Here’s a typical and all too familiar scenario. Months or years after your divorce, you hand the car keys to your minor child, who negligently wrecks the car and seriously injures another motorist. You promptly turn the claim into your insurer, thinking that your child is covered under your auto policy, only to be shocked that the insurance company denies the claim. And now both you and your child have been sued by the injured driver for thousands in medical bills and lost wages, and you are facing the prospect of personal liability – and possibly bankruptcy.
There are two principal reasons why the insurance company might deny the claim: your child is neither a “named insured” nor a “resident relative” under the policy. If your child is not a “named insured” listed in the policy, the policy will usually still provide coverage for “resident relatives” of the household.
But here’s the problem: with flexible parenting arrangements and written agreements that do not specify “residency” issues, where is your child actually residing? In one parent’s home? Or both? Or even at a third home if time is spent living with grandparents? The question is: is there anything you can do to ensure that your minor children will be covered in a future accident under one or both parents’ insurance policies?
This accident scenario has been frequently litigated. Courts examining this issue have focused on what constitutes “residing” with a particular parent for purposes of satisfying the “resident relative” requirement of the insurance policy. One factor courts will look to is the language of the divorce or dissolution decree or visitation agreement. For example, if the agreement provides that the minor “alternately resides with each parent under a custody or visitation arrangement,” it may carry persuasive weight as to whether the minor was a resident of one or both homes.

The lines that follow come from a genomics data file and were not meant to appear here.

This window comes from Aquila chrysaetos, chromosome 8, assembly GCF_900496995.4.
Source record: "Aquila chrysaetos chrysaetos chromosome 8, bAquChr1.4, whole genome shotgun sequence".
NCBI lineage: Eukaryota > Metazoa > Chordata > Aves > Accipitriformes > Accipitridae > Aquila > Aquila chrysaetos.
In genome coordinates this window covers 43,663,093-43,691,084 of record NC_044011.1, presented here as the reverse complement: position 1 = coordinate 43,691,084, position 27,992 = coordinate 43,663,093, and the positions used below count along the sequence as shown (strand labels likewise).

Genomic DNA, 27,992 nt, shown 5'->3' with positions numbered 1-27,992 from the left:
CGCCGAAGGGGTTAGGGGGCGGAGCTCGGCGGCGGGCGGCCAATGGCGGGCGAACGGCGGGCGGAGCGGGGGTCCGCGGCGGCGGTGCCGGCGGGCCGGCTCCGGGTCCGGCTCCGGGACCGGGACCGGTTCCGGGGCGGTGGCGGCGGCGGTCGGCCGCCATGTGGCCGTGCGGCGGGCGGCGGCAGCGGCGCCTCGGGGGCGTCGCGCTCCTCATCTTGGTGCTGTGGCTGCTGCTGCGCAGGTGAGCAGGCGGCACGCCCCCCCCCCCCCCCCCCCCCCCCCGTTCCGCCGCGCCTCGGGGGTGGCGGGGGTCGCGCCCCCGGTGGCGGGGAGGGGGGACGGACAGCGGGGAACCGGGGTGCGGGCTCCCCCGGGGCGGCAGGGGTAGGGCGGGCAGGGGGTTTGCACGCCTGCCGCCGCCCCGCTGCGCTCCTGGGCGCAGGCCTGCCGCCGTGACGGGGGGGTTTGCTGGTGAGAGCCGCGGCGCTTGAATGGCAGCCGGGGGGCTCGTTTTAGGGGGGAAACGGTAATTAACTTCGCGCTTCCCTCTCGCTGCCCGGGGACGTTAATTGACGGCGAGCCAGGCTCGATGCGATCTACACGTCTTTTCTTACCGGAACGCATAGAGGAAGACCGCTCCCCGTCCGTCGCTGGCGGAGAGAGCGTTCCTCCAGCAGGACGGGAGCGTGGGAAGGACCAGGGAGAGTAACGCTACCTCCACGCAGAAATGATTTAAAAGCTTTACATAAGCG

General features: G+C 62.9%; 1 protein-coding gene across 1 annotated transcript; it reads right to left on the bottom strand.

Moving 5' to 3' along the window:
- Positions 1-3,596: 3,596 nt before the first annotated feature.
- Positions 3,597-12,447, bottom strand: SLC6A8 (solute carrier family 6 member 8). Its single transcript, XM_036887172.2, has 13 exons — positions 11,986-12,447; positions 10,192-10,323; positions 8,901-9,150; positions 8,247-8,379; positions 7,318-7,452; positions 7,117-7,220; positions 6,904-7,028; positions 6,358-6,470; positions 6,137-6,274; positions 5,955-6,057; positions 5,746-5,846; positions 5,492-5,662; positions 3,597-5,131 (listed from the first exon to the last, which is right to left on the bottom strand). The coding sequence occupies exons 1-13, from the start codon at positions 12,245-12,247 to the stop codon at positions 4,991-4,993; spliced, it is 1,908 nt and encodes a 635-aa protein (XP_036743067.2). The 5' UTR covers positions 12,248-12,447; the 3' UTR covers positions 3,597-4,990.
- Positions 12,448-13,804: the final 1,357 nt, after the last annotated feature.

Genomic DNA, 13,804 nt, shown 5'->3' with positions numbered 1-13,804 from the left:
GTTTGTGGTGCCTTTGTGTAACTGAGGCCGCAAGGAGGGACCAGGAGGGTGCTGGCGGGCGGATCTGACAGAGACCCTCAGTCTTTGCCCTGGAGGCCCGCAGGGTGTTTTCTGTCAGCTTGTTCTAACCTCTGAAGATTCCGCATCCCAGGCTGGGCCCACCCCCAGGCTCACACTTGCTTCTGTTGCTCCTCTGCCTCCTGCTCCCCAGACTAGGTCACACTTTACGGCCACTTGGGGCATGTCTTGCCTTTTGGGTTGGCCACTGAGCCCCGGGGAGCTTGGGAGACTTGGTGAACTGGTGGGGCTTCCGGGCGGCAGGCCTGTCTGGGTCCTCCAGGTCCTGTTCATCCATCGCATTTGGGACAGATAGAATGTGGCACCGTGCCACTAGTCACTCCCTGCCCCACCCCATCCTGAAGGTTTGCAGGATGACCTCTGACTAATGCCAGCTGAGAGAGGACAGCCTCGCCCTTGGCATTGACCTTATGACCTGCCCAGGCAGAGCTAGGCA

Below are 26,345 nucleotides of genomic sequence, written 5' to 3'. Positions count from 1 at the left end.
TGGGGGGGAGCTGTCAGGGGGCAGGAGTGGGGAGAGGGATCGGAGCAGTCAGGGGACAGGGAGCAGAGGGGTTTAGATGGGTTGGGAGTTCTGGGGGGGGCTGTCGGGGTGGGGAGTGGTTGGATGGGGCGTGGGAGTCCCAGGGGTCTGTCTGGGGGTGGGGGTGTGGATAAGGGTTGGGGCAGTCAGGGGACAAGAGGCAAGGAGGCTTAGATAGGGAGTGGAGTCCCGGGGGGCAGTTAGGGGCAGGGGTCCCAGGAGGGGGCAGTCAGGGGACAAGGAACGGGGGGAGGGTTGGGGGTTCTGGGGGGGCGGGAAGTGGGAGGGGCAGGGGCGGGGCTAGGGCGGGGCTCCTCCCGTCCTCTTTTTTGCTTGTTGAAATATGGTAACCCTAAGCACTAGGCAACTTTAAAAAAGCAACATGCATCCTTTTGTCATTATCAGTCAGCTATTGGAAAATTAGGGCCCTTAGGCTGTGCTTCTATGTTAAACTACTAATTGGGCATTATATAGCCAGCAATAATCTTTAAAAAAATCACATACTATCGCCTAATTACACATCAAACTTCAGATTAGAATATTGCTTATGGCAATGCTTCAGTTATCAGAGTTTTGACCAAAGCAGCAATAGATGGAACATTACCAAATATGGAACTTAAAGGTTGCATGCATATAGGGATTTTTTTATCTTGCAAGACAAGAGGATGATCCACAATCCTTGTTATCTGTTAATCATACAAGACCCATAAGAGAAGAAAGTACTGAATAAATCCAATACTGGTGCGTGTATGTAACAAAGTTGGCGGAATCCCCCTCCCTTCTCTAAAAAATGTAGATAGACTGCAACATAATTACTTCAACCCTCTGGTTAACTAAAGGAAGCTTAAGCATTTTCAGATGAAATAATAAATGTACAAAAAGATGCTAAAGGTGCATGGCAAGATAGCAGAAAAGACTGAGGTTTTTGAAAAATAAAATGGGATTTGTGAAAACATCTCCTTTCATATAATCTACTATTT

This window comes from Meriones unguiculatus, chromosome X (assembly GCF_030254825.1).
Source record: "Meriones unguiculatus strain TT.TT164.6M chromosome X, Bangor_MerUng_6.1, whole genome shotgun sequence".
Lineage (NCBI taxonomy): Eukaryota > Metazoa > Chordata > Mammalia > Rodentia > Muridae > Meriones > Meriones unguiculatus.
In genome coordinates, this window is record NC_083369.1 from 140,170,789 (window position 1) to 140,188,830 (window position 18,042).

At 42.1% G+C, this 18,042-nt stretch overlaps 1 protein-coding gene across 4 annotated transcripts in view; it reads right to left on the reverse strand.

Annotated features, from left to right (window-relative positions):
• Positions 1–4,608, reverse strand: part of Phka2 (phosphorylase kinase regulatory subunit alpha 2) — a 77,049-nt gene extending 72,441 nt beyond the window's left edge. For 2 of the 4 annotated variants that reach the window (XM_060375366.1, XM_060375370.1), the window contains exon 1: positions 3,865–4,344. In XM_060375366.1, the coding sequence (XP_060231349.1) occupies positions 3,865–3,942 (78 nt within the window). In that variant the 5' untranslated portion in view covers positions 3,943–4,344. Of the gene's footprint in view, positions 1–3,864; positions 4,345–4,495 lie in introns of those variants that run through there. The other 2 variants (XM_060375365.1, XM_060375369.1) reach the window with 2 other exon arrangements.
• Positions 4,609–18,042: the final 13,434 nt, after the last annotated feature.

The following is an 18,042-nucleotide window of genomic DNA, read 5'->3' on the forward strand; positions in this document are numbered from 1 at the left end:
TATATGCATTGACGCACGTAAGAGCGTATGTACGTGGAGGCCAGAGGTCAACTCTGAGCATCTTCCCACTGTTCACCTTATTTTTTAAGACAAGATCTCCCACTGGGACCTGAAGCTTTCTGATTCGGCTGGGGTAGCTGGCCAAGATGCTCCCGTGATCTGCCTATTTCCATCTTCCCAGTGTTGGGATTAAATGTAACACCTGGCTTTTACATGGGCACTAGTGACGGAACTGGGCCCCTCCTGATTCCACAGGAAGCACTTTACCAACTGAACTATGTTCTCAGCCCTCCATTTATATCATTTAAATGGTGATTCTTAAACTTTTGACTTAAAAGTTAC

Some courts have recognized the concept of “dual residency” for purposes of meeting the “resident relative” requirement, and have rejected the notion that a minor can only “reside” in one home. Courts that have adopted a dual residency standard have realized that the concept of a minor’s “dual residency” is a frequent reality in divorce situations.
Litigation aside, there are two simple and important steps you as a parent can take now, BEFORE A CRASH EVER OCCURS, to ensure your children are covered under your auto policy. The first is to contact your agent, in writing, and notify him or her that your child will be driving the vehicle(s) on occasion, and ask that your child be listed as a named insured under your policy. The second step you can take is to make sure your divorce or separation agreement expressly states that your child will be alternately residing with each parent. These simple steps will greatly reduce or even eliminate any opportunity for your insurance company to deny a claim in the future.
As an attorney who represents auto accident victims, the unholy trinity of (1) a divorce; (2) a minor causing a serious crash; and (3) litigation over whether the minor was covered as a “resident” under unclear insurance policies or divorce decrees, is an all too familiar scenario. But if you think that this is not a real problem on your radar screen, I invite you to do two things after reading this article. The next time you’re driving somewhere, take notice of how many young drivers are talking on cell phones or texting while driving. And when you get home, look at how much you’re paying for auto insurance. Either one of those facts just might move you to take action to make sure your policy works to protect you, given what you’re paying for it every year!